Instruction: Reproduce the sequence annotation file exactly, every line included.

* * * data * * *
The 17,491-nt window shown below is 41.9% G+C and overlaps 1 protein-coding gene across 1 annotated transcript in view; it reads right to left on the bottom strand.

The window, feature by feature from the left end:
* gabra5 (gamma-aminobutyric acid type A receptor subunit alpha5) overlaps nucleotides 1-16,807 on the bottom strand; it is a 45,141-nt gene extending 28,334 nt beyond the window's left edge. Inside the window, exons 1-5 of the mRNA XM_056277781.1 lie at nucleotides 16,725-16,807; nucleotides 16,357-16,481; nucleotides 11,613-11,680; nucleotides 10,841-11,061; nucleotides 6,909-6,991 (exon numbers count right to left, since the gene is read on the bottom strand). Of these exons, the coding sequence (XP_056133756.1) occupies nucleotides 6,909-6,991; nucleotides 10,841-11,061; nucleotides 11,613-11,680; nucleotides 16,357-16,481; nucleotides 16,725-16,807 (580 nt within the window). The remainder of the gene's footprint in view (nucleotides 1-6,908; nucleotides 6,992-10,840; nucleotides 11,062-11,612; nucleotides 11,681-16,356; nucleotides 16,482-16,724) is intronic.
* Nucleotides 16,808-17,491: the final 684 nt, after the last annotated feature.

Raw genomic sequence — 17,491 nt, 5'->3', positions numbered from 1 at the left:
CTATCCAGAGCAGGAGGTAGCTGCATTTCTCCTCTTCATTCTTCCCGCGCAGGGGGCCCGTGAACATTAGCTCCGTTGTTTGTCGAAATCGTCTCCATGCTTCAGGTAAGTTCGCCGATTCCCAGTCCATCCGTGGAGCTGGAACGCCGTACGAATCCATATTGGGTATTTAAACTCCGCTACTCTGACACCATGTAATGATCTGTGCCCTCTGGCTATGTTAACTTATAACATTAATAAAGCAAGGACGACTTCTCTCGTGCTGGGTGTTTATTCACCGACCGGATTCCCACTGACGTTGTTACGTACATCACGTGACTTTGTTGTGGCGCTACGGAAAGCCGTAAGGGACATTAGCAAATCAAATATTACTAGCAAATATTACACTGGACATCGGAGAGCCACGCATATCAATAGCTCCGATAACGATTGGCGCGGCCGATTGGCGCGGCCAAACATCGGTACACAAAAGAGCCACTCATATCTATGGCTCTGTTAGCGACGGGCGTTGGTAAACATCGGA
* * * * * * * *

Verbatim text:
The 17,491-nt window shown below is 41.9% G+C and overlaps 1 protein-coding gene across 1 annotated transcript in view; it reads right to left on the bottom strand.

The window, feature by feature from the left end:
* gabra5 (gamma-aminobutyric acid type A receptor subunit alpha5) overlaps nucleotides 1-16,807 on the bottom strand; it is a 45,141-nt gene extending 28,334 nt beyond the window's left edge. Inside the window, exons 1-5 of the mRNA XM_056277781.1 lie at nucleotides 16,725-16,807; nucleotides 16,357-16,481; nucleotides 11,613-11,680; nucleotides 10,841-11,061; nucleotides 6,909-6,991 (exon numbers count right to left, since the gene is read on the bottom strand). Of these exons, the coding sequence (XP_056133756.1) occupies nucleotides 6,909-6,991; nucleotides 10,841-11,061; nucleotides 11,613-11,680; nucleotides 16,357-16,481; nucleotides 16,725-16,807 (580 nt within the window). The remainder of the gene's footprint in view (nucleotides 1-6,908; nucleotides 6,992-10,840; nucleotides 11,062-11,612; nucleotides 11,681-16,356; nucleotides 16,482-16,724) is intronic.
* Nucleotides 16,808-17,491: the final 684 nt, after the last annotated feature.

Raw genomic sequence — 17,491 nt, 5'->3', positions numbered from 1 at the left:
CTATCCAGAGCAGGAGGTAGCTGCATTTCTCCTCTTCATTCTTCCCGCGCAGGGGGCCCGTGAACATTAGCTCCGTTGTTTGTCGAAATCGTCTCCATGCTTCAGGTAAGTTCGCCGATTCCCAGTCCATCCGTGGAGCTGGAACGCCGTACGAATCCATATTGGGTATTTAAACTCCGCTACTCTGACACCATGTAATGATCTGTGCCCTCTGGCTATGTTAACTTATAACATTAATAAAGCAAGGACGACTTCTCTCGTGCTGGGTGTTTATTCACCGACCGGATTCCCACTGACGTTGTTACGTACATCACGTGACTTTGTTGTGGCGCTACGGAAAGCCGTAAGGGACATTAGCAAATCAAATATTACTAGCAAATATTACACTGGACATCGGAGAGCCACGCATATCAATAGCTCCGATAACGATTGGCGCGGCCGATTGGCGCGGCCAAACATCGGTACACAAAAGAGCCACTCATATCTATGGCTCTGTTAGCGACGGGCGTTGGTAAACATCGGA